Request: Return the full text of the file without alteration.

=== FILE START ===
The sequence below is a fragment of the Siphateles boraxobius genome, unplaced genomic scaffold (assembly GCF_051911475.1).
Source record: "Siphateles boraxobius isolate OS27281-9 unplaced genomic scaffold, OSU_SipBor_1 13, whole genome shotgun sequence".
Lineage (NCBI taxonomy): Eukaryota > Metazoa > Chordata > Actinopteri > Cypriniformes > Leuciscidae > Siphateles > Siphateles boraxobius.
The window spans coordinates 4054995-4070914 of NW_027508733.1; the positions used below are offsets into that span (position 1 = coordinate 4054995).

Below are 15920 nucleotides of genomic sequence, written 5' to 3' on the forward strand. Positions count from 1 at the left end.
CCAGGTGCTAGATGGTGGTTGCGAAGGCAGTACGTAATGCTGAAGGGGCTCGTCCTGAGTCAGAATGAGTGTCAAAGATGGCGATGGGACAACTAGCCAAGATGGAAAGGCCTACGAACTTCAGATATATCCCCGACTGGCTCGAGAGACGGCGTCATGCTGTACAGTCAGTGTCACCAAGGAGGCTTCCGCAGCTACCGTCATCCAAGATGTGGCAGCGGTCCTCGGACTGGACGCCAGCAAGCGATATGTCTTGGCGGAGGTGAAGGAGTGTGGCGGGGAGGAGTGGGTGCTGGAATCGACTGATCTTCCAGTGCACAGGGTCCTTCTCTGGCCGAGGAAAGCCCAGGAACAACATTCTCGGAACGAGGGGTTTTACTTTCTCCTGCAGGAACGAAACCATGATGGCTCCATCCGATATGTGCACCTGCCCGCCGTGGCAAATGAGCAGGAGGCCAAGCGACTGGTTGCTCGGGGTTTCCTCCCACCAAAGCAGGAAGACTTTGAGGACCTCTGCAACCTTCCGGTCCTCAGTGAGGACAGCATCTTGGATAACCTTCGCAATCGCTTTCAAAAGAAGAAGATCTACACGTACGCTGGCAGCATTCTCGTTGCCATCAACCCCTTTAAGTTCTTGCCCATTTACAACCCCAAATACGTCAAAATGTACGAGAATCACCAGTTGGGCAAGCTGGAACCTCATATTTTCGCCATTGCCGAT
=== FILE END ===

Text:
The sequence below is a fragment of the Siphateles boraxobius genome, unplaced genomic scaffold (assembly GCF_051911475.1).
Source record: "Siphateles boraxobius isolate OS27281-9 unplaced genomic scaffold, OSU_SipBor_1 13, whole genome shotgun sequence".
Lineage (NCBI taxonomy): Eukaryota > Metazoa > Chordata > Actinopteri > Cypriniformes > Leuciscidae > Siphateles > Siphateles boraxobius.
The window spans coordinates 4054995-4070914 of NW_027508733.1; the positions used below are offsets into that span (position 1 = coordinate 4054995).

Below are 15920 nucleotides of genomic sequence, written 5' to 3' on the forward strand. Positions count from 1 at the left end.
CCAGGTGCTAGATGGTGGTTGCGAAGGCAGTACGTAATGCTGAAGGGGCTCGTCCTGAGTCAGAATGAGTGTCAAAGATGGCGATGGGACAACTAGCCAAGATGGAAAGGCCTACGAACTTCAGATATATCCCCGACTGGCTCGAGAGACGGCGTCATGCTGTACAGTCAGTGTCACCAAGGAGGCTTCCGCAGCTACCGTCATCCAAGATGTGGCAGCGGTCCTCGGACTGGACGCCAGCAAGCGATATGTCTTGGCGGAGGTGAAGGAGTGTGGCGGGGAGGAGTGGGTGCTGGAATCGACTGATCTTCCAGTGCACAGGGTCCTTCTCTGGCCGAGGAAAGCCCAGGAACAACATTCTCGGAACGAGGGGTTTTACTTTCTCCTGCAGGAACGAAACCATGATGGCTCCATCCGATATGTGCACCTGCCCGCCGTGGCAAATGAGCAGGAGGCCAAGCGACTGGTTGCTCGGGGTTTCCTCCCACCAAAGCAGGAAGACTTTGAGGACCTCTGCAACCTTCCGGTCCTCAGTGAGGACAGCATCTTGGATAACCTTCGCAATCGCTTTCAAAAGAAGAAGATCTACACGTACGCTGGCAGCATTCTCGTTGCCATCAACCCCTTTAAGTTCTTGCCCATTTACAACCCCAAATACGTCAAAATGTACGAGAATCACCAGTTGGGCAAGCTGGAACCTCATATTTTCGCCATTGCCGAT